There’s no law that says fly reels can’t be ‘designer’. If there was no market out there for aesthetics, indeed, Abel might have long ago transitioned to lawnmowers.
If you’re choosing a fly reel at the other extreme, though, compelled by budget or personal preference towards cheap reels that do all they need to and no more, then don’t be fooled by the old cliche that “it’s just a line-holder”. Yes, it is but even cheap fly reels must tick the following boxes…
1. The reel will be the first thing to hit the ground whenever you drop your rod. It needs to be sturdy enough to handle the kind of fishing you do.
2. While you want it tough, you don’t want it so heavy that it unbalances the rod, so you feel like you’re fighting the reel every time you cast. Instead, you want the reel as light as possible for the job required without being fragile. If you can maintain the rod’s centre of gravity or balance point – normally found about a third of the way along the rod, starting from the front edge of the handle – it will add impetus to your forward cast.
3. Make sure the reel can be easily disassembled and put back together so that you can clean it thoroughly, especially if you’re a shore angler likely to encounter sand and grit.
4. You must be certain that the spool is deep enough to house both your fly line and the backing line to which it will be attached. How much of the latter you need depends on the type of fishing you’re doing – 75 yards for small lakes and rivers, 100 yards for large lakes and reservoirs. Don’t make a false economy here and settle for a reel whose depth is only made possible by a narrow ‘base’ (ie the central barrel around which backing and line will be wound). You need a broad base (aka a mid- or large-arbour spool) which not only retrieves more line with fewer turns but also stops your fly line from looking like a coiled spring when it’s off the reel, as it will when it’s been wrapped around a base the width of a pencil.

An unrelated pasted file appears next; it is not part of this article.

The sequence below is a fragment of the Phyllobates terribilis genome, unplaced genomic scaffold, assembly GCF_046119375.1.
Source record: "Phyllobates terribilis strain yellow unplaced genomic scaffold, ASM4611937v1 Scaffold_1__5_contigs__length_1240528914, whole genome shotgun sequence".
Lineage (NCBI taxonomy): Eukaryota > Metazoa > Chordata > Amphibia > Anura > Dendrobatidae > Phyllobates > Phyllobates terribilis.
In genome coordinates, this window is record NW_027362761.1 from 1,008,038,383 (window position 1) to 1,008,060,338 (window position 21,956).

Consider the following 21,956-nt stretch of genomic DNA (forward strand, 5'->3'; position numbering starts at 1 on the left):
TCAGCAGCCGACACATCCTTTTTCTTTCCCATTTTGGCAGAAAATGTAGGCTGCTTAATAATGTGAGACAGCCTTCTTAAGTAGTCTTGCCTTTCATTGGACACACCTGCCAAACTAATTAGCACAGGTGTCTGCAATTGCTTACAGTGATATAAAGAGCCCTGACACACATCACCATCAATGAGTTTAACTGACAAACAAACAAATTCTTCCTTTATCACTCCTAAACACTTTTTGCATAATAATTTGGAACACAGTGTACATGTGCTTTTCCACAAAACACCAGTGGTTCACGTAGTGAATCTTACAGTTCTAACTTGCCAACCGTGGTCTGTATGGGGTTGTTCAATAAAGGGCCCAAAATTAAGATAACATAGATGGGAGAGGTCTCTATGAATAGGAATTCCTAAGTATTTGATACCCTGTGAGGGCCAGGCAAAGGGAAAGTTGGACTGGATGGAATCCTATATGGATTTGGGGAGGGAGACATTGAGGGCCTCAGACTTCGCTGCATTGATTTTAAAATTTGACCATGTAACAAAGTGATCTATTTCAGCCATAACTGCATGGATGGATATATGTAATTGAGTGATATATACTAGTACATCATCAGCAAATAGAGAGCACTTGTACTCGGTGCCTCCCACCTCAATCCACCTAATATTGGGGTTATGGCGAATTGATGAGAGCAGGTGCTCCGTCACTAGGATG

5. In the split-second before you register that a fish is hooked (a bit longer if you drop your fly line in the excitement) you’ll be glad that your reel has some sort of braking system to stop the fish taking too much line too quickly (resulting in either a bird’s nest on your reel or the fish spitting the hook when the line slackens). Reels usually have a ratchet system at least (okay for smaller fish) but do check if the ratchet is adjustable and also the sound it makes at speed. The ratchet on my first, highly inexpensive reel made it sound as if I was molesting Donald Duck in the reeds. I grew to dread winding in.
6. One notch up from the ratchet is an adjustable drag system (memorise your reel’s drag button location from the outset). While the extra reassurance is nice, don’t set the drag so harshly that your leader goes ‘ping’ the moment a hooked fish digs its heels in. In his book Trout From Small Stillwaters, Peter Cockwill advises that if you can’t strip fly line off your reel when holding the line between your lips, then the drag is too tight.
7 If you do go for a drag system, make sure it is either fully sealed from the outside world or alternatively, that you can reach it easily for maintenance. Like a stone in your shoe, grit in your drag mechanism brings a level of torment out of all proportion to its size.
8. Fly fishing reels that come complete with several detachable spools mean that you can fish a range of lines with just the one reel. At some point, though, carrying a second reel will be highly advisable, lest the first one breaks while you’re fishing. ‘Enforced tenkara’ sounds like something from The Bridge on the River Kwai and is probably only marginally more pleasant.